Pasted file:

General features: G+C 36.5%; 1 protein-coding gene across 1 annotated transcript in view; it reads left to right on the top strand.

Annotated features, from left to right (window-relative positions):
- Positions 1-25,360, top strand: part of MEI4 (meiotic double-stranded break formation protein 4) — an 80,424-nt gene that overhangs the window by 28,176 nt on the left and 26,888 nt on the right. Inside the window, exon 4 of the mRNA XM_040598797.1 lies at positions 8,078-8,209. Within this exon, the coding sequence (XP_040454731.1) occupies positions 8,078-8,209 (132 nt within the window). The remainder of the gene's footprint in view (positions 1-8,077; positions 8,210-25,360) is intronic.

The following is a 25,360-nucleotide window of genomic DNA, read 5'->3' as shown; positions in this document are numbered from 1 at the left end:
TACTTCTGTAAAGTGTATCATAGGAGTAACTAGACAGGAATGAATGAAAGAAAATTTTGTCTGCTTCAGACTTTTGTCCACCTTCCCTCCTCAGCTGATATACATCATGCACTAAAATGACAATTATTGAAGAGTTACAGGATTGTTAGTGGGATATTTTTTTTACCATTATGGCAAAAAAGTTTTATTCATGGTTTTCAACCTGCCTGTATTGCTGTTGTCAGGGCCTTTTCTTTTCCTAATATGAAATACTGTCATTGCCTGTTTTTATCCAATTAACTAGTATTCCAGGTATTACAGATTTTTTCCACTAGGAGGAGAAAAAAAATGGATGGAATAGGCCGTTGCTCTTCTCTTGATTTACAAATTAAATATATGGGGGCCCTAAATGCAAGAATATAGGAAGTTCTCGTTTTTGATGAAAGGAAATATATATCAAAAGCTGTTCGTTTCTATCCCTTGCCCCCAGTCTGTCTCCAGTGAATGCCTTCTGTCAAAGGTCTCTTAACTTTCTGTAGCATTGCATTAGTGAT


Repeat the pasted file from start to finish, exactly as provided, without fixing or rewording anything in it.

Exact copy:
General features: G+C 36.5%; 1 protein-coding gene across 1 annotated transcript in view; it reads left to right on the top strand.

Annotated features, from left to right (window-relative positions):
- Positions 1-25,360, top strand: part of MEI4 (meiotic double-stranded break formation protein 4) — an 80,424-nt gene that overhangs the window by 28,176 nt on the left and 26,888 nt on the right. Inside the window, exon 4 of the mRNA XM_040598797.1 lies at positions 8,078-8,209. Within this exon, the coding sequence (XP_040454731.1) occupies positions 8,078-8,209 (132 nt within the window). The remainder of the gene's footprint in view (positions 1-8,077; positions 8,210-25,360) is intronic.

The following is a 25,360-nucleotide window of genomic DNA, read 5'->3' as shown; positions in this document are numbered from 1 at the left end:
TACTTCTGTAAAGTGTATCATAGGAGTAACTAGACAGGAATGAATGAAAGAAAATTTTGTCTGCTTCAGACTTTTGTCCACCTTCCCTCCTCAGCTGATATACATCATGCACTAAAATGACAATTATTGAAGAGTTACAGGATTGTTAGTGGGATATTTTTTTTACCATTATGGCAAAAAAGTTTTATTCATGGTTTTCAACCTGCCTGTATTGCTGTTGTCAGGGCCTTTTCTTTTCCTAATATGAAATACTGTCATTGCCTGTTTTTATCCAATTAACTAGTATTCCAGGTATTACAGATTTTTTCCACTAGGAGGAGAAAAAAAATGGATGGAATAGGCCGTTGCTCTTCTCTTGATTTACAAATTAAATATATGGGGGCCCTAAATGCAAGAATATAGGAAGTTCTCGTTTTTGATGAAAGGAAATATATATCAAAAGCTGTTCGTTTCTATCCCTTGCCCCCAGTCTGTCTCCAGTGAATGCCTTCTGTCAAAGGTCTCTTAACTTTCTGTAGCATTGCATTAGTGAT